It’s much more about smart- and narrow-casting as opposed to broadcasting. What I mean by that is that the audience is whoever has the obligation or duty to do something about that, like a forensic analyst, a judge who would oversee a case, or a particular advocacy group working to change policies about police control.

It depends on what goal you are trying to achieve, and it’s never a magic wand. You still have to do the petitions, the protests, and the face-to-face meetings. But it’s really about understanding where video can have the greatest impact and significance in that constellation of actions and tactics.

What gives you hope for the future?

There are some very clear gains when you look long-term and think about the impact of all the advocacy that’s been done by everyone over the last several years. One of the great things we have happening right now is that 20 activists from all over Latin America have joined forces with our partners in Rio and are spending the whole month there to document the counter-impacts of the Olympics and what the mainstream news is not covering. This is really inspiring because it shows how you can strengthen the fabric of resistance, which will be important to have in all of our future fights and future advocacy.

I do also think that the critique around the problems of the Olympics has mainstreamed in a way that I don’t think it ever has [before]. More mainstream media outlets and normal people are aware of the real cost of these games (though some coverage is still sadly misleading). That’s not a small victory, and maybe several years from now we can avoid some of these patterns in future host countries.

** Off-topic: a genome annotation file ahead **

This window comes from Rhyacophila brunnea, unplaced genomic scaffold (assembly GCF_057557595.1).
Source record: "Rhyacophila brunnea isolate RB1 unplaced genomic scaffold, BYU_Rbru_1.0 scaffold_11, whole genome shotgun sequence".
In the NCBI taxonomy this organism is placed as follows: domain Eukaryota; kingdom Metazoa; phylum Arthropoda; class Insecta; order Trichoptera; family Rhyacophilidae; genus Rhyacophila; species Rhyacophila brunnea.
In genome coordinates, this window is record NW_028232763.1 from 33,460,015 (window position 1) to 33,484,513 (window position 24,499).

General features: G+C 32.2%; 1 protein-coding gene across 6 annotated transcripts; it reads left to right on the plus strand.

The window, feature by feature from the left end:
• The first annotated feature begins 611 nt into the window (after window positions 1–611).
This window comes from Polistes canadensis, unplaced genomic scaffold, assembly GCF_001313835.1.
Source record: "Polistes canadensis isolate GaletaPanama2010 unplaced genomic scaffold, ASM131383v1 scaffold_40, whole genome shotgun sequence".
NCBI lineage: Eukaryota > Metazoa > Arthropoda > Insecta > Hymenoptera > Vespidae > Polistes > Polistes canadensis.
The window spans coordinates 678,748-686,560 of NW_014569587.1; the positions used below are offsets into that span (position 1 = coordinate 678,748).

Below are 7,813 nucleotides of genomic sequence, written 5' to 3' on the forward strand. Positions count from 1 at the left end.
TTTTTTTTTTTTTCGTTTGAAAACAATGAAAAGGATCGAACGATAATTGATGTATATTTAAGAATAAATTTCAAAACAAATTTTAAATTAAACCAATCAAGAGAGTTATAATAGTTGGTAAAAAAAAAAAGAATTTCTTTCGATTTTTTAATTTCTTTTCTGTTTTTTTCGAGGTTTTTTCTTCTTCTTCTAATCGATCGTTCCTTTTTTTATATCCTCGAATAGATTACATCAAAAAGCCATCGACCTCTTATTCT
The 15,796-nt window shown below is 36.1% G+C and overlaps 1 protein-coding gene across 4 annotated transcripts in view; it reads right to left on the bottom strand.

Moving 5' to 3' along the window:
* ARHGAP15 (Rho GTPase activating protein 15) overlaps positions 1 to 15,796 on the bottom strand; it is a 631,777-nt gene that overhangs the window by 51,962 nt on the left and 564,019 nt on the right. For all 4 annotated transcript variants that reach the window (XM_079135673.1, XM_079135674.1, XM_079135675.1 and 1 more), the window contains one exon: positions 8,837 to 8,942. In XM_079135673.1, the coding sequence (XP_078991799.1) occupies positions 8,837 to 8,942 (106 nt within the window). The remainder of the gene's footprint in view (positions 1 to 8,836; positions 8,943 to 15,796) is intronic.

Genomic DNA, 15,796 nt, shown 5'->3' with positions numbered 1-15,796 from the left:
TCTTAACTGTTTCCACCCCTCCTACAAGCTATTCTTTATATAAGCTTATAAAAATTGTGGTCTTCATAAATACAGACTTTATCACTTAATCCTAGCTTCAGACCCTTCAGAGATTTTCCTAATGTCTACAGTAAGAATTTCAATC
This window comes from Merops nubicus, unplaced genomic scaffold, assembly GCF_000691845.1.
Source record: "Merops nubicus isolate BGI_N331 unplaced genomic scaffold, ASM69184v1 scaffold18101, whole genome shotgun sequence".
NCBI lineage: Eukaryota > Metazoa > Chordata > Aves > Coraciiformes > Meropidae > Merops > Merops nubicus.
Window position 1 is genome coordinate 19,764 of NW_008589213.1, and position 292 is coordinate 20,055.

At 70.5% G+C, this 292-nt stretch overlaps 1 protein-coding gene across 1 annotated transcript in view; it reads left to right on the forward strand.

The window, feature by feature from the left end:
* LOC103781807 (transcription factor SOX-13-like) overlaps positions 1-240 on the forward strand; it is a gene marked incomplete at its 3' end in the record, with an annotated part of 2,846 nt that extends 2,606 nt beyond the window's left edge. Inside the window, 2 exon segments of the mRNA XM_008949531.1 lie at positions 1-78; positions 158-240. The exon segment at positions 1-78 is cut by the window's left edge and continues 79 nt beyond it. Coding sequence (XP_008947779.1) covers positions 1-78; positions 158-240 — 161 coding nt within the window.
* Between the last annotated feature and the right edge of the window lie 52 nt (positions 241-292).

But it still doesn’t feel like a sufficient reason to celebrate when we think about 70,000 to 100,000 people having lost their homes and almost 3,000 people having been killed by police since Brazil was awarded the games. It’s a tough time to see the light at the end of the tunnel.

Any last thoughts?

There’s not yet a full comprehension of the role and potential power of video in our movements. I still think a lot of funders, and even within the movements themselves, see video as a promotional tool or a nice accessory, but we see it as a super transformative tool in terms of who is creating the content and which voices are being heard to lead to justice.

One of my dear friends and closest partners in Brazil often says that visibility is the first stepping stone for all our other rights. We can’t get any of those other rights without visibility. That’s happening through video and social media, so I would really encourage people to think about how access to this technology turns on its head the structures of control, participation, and inclusion, even in our own movements. That’s something to be celebrated, invested in, and strengthened across all issues in my view.

WITNESS is currently running a small-scale pilot of its Mobil-Eyes Us initiative, which aims to help frontline activists share live video content with online supporters, during the Olympics in Rio de Janeiro. Learn more at https://technology.witness.org/tools/.